Bad variant may have led to death of Folbigg’s daughters, but not sons, inquiry told
Two genetic experts have told the inquiry into the convictions of Kathleen Folbigg a “bad variant” likely led to the deaths of her two daughters.
However, the variant does not explain the deaths of her two sons, the inquiry heard.
Genetic variants identified in Katherine Folbigg and her daughters Laura and Sarah were not discovered until nine years after she was convicted of killing her four children in 2003.
Professors Mette Nyegaard and Michael Toft Overgaard are among authors of a scientific article that partially led to the inquiry, the second in three years, and appeared together at a hearing in Sydney on Tuesday.
The article, known as the Brohus article throughout the inquiry, was published after the 2019 inquiry.
It stops short of saying the identified variants caused the deaths of the two girls.
However, the inquiry under former NSW chief justice Tom Bathurst KC on Tuesday heard it very well could have.
“Would you say if it was ‘likely’ that the girls died by reason of the variant?” junior counsel assisting the inquiry Julia Roy asked the two Danish scientists.
“We think it is likely this mutation could have caused the death,” Overgaard said.
“It looks like a bad variant,” Nyegaard agreed.
The girls died long before the genetic variant was discovered.
“Is it inherent then in your conclusion that it is likely to have caused their deaths, the fact that they died?” Ms Roy asked.
“You would perhaps not predict a very early death for this particular impact,” Prof Overgaard said.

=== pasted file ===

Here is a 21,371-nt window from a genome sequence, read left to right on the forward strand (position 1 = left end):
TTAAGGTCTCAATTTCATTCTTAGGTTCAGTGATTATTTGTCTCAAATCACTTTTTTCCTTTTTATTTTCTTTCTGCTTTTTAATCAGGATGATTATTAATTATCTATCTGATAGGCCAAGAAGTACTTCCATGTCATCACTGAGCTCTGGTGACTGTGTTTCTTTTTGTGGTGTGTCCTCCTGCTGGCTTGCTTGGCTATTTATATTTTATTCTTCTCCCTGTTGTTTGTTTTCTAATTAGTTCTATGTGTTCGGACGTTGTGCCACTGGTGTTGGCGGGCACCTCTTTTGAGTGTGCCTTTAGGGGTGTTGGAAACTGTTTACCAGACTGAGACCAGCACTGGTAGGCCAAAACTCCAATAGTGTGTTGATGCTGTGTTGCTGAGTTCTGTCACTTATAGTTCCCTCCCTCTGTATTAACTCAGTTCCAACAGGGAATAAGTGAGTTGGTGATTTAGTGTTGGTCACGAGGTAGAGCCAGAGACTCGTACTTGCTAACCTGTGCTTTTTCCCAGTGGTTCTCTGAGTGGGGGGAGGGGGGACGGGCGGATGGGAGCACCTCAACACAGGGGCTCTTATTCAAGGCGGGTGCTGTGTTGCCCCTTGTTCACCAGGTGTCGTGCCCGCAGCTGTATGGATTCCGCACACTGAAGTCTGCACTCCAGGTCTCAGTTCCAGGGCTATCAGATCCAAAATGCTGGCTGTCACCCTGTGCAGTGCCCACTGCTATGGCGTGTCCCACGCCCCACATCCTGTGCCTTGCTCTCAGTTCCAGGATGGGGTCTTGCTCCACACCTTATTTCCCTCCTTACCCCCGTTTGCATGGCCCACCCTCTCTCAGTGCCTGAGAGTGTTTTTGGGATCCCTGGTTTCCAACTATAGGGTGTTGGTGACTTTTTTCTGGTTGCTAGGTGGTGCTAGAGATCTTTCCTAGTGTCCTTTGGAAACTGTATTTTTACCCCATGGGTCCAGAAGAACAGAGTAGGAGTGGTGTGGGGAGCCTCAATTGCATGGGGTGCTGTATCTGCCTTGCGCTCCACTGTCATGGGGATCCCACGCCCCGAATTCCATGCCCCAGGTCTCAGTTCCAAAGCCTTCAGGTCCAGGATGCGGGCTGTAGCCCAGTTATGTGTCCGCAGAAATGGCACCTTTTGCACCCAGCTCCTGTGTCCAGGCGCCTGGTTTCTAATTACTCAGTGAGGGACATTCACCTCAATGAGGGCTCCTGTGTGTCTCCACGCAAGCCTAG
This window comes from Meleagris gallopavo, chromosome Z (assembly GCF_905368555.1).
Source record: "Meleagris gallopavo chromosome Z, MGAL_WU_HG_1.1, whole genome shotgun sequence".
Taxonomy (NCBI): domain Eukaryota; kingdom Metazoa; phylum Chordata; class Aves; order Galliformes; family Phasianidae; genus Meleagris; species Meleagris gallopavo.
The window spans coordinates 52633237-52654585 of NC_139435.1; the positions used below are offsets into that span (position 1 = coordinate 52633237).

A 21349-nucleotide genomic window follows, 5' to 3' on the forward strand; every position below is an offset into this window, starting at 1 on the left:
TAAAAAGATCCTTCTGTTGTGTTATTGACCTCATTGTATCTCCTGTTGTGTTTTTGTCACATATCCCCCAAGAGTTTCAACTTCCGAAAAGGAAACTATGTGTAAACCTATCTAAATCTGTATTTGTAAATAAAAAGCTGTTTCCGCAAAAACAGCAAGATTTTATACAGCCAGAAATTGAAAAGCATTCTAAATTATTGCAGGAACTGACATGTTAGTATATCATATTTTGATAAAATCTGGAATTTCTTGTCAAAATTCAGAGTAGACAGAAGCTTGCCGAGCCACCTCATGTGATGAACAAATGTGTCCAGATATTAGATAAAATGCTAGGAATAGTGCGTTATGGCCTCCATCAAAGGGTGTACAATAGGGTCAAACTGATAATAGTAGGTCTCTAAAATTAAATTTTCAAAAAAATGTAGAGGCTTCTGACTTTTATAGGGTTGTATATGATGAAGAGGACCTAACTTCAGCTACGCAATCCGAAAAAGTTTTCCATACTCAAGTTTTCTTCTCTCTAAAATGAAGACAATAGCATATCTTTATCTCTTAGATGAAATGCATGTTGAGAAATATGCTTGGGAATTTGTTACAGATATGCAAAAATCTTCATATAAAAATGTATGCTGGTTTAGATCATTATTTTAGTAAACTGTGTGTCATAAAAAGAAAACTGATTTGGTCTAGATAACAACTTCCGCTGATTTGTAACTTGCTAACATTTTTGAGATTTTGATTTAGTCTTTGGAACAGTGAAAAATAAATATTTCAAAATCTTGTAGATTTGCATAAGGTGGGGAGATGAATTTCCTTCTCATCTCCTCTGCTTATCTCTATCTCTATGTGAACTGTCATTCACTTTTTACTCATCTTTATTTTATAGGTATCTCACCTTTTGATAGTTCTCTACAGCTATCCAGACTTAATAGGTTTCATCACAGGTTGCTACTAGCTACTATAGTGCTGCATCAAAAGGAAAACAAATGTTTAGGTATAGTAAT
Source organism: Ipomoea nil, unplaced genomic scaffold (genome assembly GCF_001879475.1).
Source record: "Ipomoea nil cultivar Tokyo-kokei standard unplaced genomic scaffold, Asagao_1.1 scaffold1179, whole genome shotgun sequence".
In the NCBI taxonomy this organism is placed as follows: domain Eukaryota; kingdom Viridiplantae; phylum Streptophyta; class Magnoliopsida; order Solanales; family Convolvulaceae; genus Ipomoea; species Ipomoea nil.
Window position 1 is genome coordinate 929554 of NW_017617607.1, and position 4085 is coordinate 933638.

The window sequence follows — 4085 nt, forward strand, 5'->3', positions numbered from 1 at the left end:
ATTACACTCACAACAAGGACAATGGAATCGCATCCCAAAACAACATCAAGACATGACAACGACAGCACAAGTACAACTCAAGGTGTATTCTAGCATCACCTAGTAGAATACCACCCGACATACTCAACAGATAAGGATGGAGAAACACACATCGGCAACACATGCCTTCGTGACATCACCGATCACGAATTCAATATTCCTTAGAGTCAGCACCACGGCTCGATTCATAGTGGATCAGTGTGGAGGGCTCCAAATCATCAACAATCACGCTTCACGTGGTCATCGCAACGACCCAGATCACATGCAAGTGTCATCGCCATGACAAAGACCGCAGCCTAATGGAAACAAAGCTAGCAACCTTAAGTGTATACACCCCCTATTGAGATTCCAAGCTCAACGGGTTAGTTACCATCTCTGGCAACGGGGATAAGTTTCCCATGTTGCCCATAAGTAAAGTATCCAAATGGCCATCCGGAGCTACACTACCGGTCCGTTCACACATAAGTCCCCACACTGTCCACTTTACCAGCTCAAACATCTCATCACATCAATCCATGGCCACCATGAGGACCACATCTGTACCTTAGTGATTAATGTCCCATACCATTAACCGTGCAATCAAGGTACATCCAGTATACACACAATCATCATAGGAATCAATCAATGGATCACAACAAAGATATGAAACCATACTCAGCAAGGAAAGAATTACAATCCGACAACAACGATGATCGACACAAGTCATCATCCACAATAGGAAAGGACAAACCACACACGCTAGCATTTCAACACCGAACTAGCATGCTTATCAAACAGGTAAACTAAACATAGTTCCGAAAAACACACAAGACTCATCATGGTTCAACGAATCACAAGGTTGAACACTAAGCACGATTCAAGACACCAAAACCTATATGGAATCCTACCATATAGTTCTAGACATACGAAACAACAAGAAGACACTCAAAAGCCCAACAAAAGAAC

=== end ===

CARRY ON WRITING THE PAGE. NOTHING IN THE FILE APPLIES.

The pair agreed that their conclusion was based only on their research and the material they had been provided, and no weight was given to the fact the two girls’ brothers had also died.
Diaries and journals seized by police were a key factor in Folbigg’s conviction and will be re-examined when the inquiry resumes in February.
The genetic variant affects the calcium-binding protein calmodulin, an early building block of life.
“It was regarded in the scientific community up until 2012 that variations in calmodulin were incompatible with life,” Overgaard said.
Nyegaard identified variants in a large Swedish family, surprising the scientific community.
“There was a clear pattern … we identified the first variant in calmodulin,” Nyegaard said.
She said the discovery was “extremely surprising”.
Three different genes in the human genome produce calmodulin.
The variant identified in Folbigg, specifically CALM2 G114R, can affect the electrical activity of the heart.
Overgaard said that variant was recently analysed.
“There’s a significant impact on how calmodulin can bind to the (cardiac ion) channel,” he said.
Bathurst is being asked to form his own view on whether there is any reasonable doubt about Folbigg’s guilt.
The inquiry comes 19 years after she was sentenced for the murder of three of her children and the manslaughter of a fourth.
The children, born separately between 1989 and 1997, were aged between 19 days and 18 months old when they died.
Folbigg was charged in April 2001.
The NSW Governor has ordered the re-examination following a petition from scientists calling for an inquiry due to new evidence.
Folbigg was sentenced to 40 years in prison in 2003, later reduced on appeal to 30 years with a non-parole period of 25.
She is not eligible for parole until 2028.